Dr. Elise Cappella, Vice Provost for University-wide Initiatives and Graduate Education and Professor of Applied Psychology, continues her long standing partnership with the University of Pennsylvania’s Center for Mental Health to train master’s level clinicians to serve as Behavioral Consultants in the BRIDGE model for effective and sustained implementation of BRIDGE across K-5 and K-8 Philadelphia schools. UPenn received funding from the Community Behavioral Health and has subcontracted to New York University for supervision and assistance from the BRIDGE developers to support the improvement, implementation, and monitoring of BRIDGE across the School District of Philadelphia.

Dr. Thomas Hill, Clinical Professor at the Center for Global Affairs at the NYU School of Professional Studies and Director of the Peace Research and Education Program, has been awarded funding from the United Nations Development Programme (UNDP) to launch a nationwide peace studies network in Iraq for higher education and civil society actors that would serve as a model for establishment of a similar global network with partner organizations in all of the UNDP’s regions. The network would serve as a mechanism for creating and disseminating quality standards in peacebuilding education as well as a platform for exploring and sharing foundational peace research and educational materials – particularly those produced by UNDP’s Prevention Academy – that could then be contextualized by network members in each region. 

Dr. Tatiana Homonoff, Associate Professor of Economics and Public Service, along with colleagues from the University of California - San Diego have received funding from the Russell Sage Foundation’s Presidential Authority Fund for additional funds to support an ongoing study of the effect of the Supplemental Nutrition Assistance Program (SNAP) on financial health. Their project is the first to link the newly-available University of California Consumer Credit Panel (UC-CCP) data to administrative SNAP enrollment data from the California Department of Social Services (CDSS). They will use experimental and quasi-experimental empirical approaches to estimate the causal effect of the program on financial outcomes, as well as examine the effect of several barriers to SNAP participation, such as complex application and recertification processes, and eligibility requirements.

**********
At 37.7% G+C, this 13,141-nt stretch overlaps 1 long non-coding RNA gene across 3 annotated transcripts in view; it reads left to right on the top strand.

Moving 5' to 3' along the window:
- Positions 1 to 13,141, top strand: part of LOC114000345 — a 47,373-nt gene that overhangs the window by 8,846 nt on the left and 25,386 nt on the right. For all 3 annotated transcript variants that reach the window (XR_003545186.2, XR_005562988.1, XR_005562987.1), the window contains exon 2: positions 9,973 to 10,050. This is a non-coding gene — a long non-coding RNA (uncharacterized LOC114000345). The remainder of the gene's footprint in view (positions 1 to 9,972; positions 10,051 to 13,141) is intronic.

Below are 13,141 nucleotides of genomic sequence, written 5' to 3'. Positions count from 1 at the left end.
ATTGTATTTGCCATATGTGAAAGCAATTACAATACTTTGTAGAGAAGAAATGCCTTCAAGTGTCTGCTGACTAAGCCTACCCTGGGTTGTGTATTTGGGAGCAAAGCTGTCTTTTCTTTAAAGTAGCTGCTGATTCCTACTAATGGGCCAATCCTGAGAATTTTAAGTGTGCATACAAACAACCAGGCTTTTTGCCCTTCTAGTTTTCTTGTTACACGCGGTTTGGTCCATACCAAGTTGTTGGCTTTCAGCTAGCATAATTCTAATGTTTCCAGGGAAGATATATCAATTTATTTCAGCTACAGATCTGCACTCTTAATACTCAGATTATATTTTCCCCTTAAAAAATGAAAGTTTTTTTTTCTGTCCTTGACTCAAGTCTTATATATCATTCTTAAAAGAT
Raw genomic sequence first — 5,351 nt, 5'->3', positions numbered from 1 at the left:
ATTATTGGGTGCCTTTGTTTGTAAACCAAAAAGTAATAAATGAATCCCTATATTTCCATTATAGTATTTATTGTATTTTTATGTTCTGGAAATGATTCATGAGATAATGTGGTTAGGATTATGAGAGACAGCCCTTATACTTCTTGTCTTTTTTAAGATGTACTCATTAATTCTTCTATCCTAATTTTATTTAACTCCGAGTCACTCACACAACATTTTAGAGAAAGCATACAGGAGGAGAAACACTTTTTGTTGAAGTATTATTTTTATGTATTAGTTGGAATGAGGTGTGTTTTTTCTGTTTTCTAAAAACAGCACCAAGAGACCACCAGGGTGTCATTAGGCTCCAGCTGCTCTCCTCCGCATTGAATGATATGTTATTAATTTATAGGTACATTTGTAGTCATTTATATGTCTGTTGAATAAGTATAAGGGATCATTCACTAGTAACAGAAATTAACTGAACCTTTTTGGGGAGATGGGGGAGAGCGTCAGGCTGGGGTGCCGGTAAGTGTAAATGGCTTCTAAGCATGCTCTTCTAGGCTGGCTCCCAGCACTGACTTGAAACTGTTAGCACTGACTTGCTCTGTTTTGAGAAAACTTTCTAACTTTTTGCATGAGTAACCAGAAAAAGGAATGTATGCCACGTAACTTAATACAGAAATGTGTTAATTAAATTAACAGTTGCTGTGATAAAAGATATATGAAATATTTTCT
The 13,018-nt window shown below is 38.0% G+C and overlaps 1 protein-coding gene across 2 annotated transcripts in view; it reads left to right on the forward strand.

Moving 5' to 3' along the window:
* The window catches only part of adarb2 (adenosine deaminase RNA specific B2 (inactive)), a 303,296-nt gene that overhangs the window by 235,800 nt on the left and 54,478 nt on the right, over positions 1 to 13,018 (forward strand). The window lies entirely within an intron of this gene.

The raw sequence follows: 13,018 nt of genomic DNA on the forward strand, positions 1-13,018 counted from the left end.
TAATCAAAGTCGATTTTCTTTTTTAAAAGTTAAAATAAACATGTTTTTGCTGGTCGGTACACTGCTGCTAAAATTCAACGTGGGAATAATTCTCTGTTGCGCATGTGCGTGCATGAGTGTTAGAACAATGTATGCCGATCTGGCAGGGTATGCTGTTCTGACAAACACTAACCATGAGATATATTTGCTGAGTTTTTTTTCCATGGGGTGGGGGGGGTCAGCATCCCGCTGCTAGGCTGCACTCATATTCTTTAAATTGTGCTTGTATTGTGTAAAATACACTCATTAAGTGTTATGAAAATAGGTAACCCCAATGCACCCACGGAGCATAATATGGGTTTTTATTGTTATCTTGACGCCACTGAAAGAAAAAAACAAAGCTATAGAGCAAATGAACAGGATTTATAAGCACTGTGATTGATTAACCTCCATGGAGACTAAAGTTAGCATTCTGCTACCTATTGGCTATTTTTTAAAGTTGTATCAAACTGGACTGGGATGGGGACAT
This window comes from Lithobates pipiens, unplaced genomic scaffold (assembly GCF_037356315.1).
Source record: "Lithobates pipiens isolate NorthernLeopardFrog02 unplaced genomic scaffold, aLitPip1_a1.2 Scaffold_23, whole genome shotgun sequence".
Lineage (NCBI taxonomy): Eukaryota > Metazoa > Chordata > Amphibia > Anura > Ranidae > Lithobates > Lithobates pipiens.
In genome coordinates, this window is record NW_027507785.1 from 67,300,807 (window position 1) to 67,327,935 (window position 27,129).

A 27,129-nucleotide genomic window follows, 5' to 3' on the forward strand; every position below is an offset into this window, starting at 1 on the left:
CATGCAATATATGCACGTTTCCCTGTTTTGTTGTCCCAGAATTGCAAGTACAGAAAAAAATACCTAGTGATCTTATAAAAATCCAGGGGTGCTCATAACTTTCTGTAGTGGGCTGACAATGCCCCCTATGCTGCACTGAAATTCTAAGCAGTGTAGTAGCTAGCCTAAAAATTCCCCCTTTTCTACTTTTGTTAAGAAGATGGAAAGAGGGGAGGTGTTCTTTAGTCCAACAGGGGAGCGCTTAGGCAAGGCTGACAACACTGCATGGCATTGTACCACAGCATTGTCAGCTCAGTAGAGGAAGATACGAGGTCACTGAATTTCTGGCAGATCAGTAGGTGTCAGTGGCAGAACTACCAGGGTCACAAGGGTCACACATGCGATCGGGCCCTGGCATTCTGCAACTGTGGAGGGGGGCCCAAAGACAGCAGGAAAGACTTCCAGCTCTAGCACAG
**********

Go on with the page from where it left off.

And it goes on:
Dr. Erin Godfrey, Director of IHDSC and Associate Professor of Applied Psychology, and Dr. Shabnam Javdani, Associate Professor of Applied Psychology, have been awarded funding from the New York State Unified Court System to deliver and scale ROSES, an evidence-based gender-responsive direct service program proven effective as a diversion, prevention and intervention response for girls involved in the juvenile justice system. Primary funding for this project comes from the U.S. Office of Juvenile Justice and Delinquency Prevention.

Dr. Gigliana Melzi, Professor of Applied Psychology, has received funding from the Heising-Simons Foundation to study and launch a professional development packet designed to build the capacity of community-based organizations and agencies in Northern California interested in providing early math professional development to home-based childcare providers working with young Latine children. The project leverages an existing partnership between Development and Research in Early Mathematics Education (DREME) and Grail Family Services (GFS). The study will be conducted with Dr. Nydia Prishker, Assistant Professor of Childhood Education at St. Thomas Aquinas College